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City’s Vision Zero survey says distracted driving, speeding are top concerns

by on August 19th, 2016 at 9:13 am

Results from a street safety survey conducted by PBOT show extent of traffic crash epidemic.

Results from a street safety survey conducted by PBOT show extent of traffic crash epidemic.

We hear a lot of debates about our roads: Who pays for them, who’s at fault when vehicles and people collide, and so on. But there one thing that’s relatively clear. The reason people fear traffic is because too many of us drive distracted, drive too fast, and simply don’t follow the rules.
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Transportation bureau asking Cully neighborhood what safe streets look like

by on June 3rd, 2016 at 12:25 pm

Scene of Ryan Egge collision-13
Is this section of NE Cully Blvd what a safe street
looks like? You won’t know unless you ask.
(Photo: J. Maus/BikePortland)

There’s a lot of talk about equity in the transportation planning world these days.

Here’s an example of how the City of Portland is handling geographic equity in the roll-out of a major initiative:

Vision Zero is one of the largest efforts the Portland Bureau of Transportation is currently involved in. In fact, along with bike share, Vision Zero is probably the highest priority project for PBOT Director Leah Treat. She is throwing a lot (relatively) of her agency’s capacity and resources toward the planning and policies it will take to make Vision Zero a real thing and not just another buzzword.

Will the Vision Zero campaign be successful in Portland? Will we really eliminate serious injuries and deaths by 2025? That remains to be seen. There’s a long way to go. But so far PBOT is at least talking to the right people. And by that I mean people who don’t have easy access to the central city or City Hall itself. And people who bear an undue amount of those injuries and deaths.

On Monday the city is bringing Vision Zero to the Cully neighborhood in outer northeast Portland. They’re hosting a Safe Streets Fair at the Living Cully Plaza on the corner of NE Killingsworth and Cully. The event welcomes everyone in the community with free food, a Spanish interpreter (and other languages if needed), childcare and prizes.
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Leaders consider driver re-licensing tests after Vision Zero ‘listening session’

Michael Andersen (News Editor) by on May 10th, 2016 at 11:56 am

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Ginger Edwards of the Arbor Lodge Neighborhood Association told the story of a young father who was paralyzed last month by a man who ran a red light on Rosa Parks Way.
(Photos: M.Andersen/BikePortland)

An impressive array of local officials heard from grieving relatives and others Monday in a “listening session” about the costs of traffic violence.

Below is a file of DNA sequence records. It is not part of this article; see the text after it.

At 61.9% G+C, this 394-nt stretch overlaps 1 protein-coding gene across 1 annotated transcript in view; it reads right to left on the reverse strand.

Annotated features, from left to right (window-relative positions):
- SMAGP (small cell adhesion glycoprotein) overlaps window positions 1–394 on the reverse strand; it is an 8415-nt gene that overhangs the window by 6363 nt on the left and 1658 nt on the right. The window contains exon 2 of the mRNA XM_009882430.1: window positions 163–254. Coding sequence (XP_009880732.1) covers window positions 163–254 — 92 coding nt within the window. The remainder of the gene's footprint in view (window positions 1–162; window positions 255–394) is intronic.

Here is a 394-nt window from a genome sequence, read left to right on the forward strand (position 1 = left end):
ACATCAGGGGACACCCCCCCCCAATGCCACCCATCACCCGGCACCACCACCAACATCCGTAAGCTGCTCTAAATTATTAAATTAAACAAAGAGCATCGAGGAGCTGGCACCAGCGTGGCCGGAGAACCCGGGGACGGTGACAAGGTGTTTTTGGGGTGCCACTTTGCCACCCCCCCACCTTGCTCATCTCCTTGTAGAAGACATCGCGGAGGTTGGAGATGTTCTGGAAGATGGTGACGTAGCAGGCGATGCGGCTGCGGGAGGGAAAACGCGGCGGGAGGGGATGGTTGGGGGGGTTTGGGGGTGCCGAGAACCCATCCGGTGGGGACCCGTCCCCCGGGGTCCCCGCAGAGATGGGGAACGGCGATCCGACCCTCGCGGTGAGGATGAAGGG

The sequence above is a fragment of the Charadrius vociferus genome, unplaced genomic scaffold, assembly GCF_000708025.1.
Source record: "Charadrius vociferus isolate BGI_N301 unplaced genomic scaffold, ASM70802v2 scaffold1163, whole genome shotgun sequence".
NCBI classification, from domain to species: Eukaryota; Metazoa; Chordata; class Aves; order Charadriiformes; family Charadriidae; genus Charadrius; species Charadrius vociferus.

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Comment of the Week: Raise the gas tax one penny per fatality

Michael Andersen (News Editor) by on March 25th, 2016 at 4:17 pm

exxon
How to get people’s attention?
(Photo: Blink Ofanaye)

Want to end traffic deaths? Try hitting people in the wallet.

That was the crazy-like-a-fox idea Pat Franz shared in a comment on Wednesday’s post about the known dangerous crossing of Cully Boulevard at Mason, where Patrick Curry died Saturday night as he tried to walk across the street.

Here’s Franz’s modest proposal:

How about we increase the gas tax by $0.01 for every vulnerable road user death? I know it sounds crass, a penny per life, but it would point out the incredible crassness of how we don’t pay for things, even when there is a clear need. The tax might eventually get so high that there could be effective social scorn for the killers, who knows?

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City now issues anti-dooring window decals to taxi, Uber, and Lyft operators

by on March 17th, 2016 at 3:51 pm

dooringdecallead
(Photo: PBOT)

The latest front in the City of Portland’s ongoing war against traffic injuries and deaths is the windshields of taxis and other for-hire vehicles.

The Bureau of Transportation just unveiled a new window decal they’ve begun to issue through their Private For-Hire Program. That program regulates all permitted taxi and other transportation network company (TNC) operators like Uber and Lyft.
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Active Transportation Summit dispatch: Vision Zero and the myth of freight

by on March 14th, 2016 at 1:12 pm

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Lynn Peterson, former Director of Transportation
for the State of Washington, spoke at this
morning’s opening plenary.
(Photos: J. Maus/BikePortland)

The “shared vision” of transportation reform advocates was literally on display at the kickoff of the Oregon Active Transportation Summit this morning. The event, organized by the Bicycle Transportation Alliance, is being held at the Sentinel hotel in downtown Portland today and tomorrow.